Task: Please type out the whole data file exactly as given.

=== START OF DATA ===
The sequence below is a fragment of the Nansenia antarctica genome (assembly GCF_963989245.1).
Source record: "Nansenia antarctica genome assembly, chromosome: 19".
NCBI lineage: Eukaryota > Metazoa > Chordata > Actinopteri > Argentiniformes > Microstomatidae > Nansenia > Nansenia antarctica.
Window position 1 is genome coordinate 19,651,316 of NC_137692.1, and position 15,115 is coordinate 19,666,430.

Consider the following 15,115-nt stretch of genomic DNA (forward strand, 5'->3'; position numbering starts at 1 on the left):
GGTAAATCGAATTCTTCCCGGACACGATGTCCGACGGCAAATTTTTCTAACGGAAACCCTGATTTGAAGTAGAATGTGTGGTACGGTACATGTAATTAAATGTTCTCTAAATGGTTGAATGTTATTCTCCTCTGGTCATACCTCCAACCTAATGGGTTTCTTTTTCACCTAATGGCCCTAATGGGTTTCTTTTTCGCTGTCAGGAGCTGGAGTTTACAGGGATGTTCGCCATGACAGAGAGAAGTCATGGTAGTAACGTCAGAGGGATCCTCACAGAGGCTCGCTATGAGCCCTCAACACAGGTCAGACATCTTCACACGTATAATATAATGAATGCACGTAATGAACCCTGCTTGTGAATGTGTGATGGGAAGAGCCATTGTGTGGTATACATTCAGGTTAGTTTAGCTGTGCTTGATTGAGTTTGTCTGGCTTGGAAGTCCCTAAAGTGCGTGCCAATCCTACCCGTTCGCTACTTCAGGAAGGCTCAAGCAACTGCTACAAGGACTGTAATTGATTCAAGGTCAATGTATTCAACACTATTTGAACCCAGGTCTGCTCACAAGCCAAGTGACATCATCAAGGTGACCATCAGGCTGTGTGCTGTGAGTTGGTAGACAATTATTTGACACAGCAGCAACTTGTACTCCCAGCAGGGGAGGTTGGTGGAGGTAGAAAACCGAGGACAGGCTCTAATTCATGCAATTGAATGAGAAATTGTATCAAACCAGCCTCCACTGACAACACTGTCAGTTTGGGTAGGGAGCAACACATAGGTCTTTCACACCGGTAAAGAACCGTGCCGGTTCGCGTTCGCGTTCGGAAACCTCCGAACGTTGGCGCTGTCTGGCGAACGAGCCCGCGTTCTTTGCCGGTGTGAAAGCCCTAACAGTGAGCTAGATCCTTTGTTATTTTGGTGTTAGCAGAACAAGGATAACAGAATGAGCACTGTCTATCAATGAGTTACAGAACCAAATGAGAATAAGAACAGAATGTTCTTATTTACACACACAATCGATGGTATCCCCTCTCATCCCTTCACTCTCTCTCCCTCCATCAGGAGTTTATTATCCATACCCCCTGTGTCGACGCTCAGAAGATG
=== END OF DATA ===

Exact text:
The sequence below is a fragment of the Nansenia antarctica genome (assembly GCF_963989245.1).
Source record: "Nansenia antarctica genome assembly, chromosome: 19".
NCBI lineage: Eukaryota > Metazoa > Chordata > Actinopteri > Argentiniformes > Microstomatidae > Nansenia > Nansenia antarctica.
Window position 1 is genome coordinate 19,651,316 of NC_137692.1, and position 15,115 is coordinate 19,666,430.

Consider the following 15,115-nt stretch of genomic DNA (forward strand, 5'->3'; position numbering starts at 1 on the left):
GGTAAATCGAATTCTTCCCGGACACGATGTCCGACGGCAAATTTTTCTAACGGAAACCCTGATTTGAAGTAGAATGTGTGGTACGGTACATGTAATTAAATGTTCTCTAAATGGTTGAATGTTATTCTCCTCTGGTCATACCTCCAACCTAATGGGTTTCTTTTTCACCTAATGGCCCTAATGGGTTTCTTTTTCGCTGTCAGGAGCTGGAGTTTACAGGGATGTTCGCCATGACAGAGAGAAGTCATGGTAGTAACGTCAGAGGGATCCTCACAGAGGCTCGCTATGAGCCCTCAACACAGGTCAGACATCTTCACACGTATAATATAATGAATGCACGTAATGAACCCTGCTTGTGAATGTGTGATGGGAAGAGCCATTGTGTGGTATACATTCAGGTTAGTTTAGCTGTGCTTGATTGAGTTTGTCTGGCTTGGAAGTCCCTAAAGTGCGTGCCAATCCTACCCGTTCGCTACTTCAGGAAGGCTCAAGCAACTGCTACAAGGACTGTAATTGATTCAAGGTCAATGTATTCAACACTATTTGAACCCAGGTCTGCTCACAAGCCAAGTGACATCATCAAGGTGACCATCAGGCTGTGTGCTGTGAGTTGGTAGACAATTATTTGACACAGCAGCAACTTGTACTCCCAGCAGGGGAGGTTGGTGGAGGTAGAAAACCGAGGACAGGCTCTAATTCATGCAATTGAATGAGAAATTGTATCAAACCAGCCTCCACTGACAACACTGTCAGTTTGGGTAGGGAGCAACACATAGGTCTTTCACACCGGTAAAGAACCGTGCCGGTTCGCGTTCGCGTTCGGAAACCTCCGAACGTTGGCGCTGTCTGGCGAACGAGCCCGCGTTCTTTGCCGGTGTGAAAGCCCTAACAGTGAGCTAGATCCTTTGTTATTTTGGTGTTAGCAGAACAAGGATAACAGAATGAGCACTGTCTATCAATGAGTTACAGAACCAAATGAGAATAAGAACAGAATGTTCTTATTTACACACACAATCGATGGTATCCCCTCTCATCCCTTCACTCTCTCTCCCTCCATCAGGAGTTTATTATCCATACCCCCTGTGTCGACGCTCAGAAGATG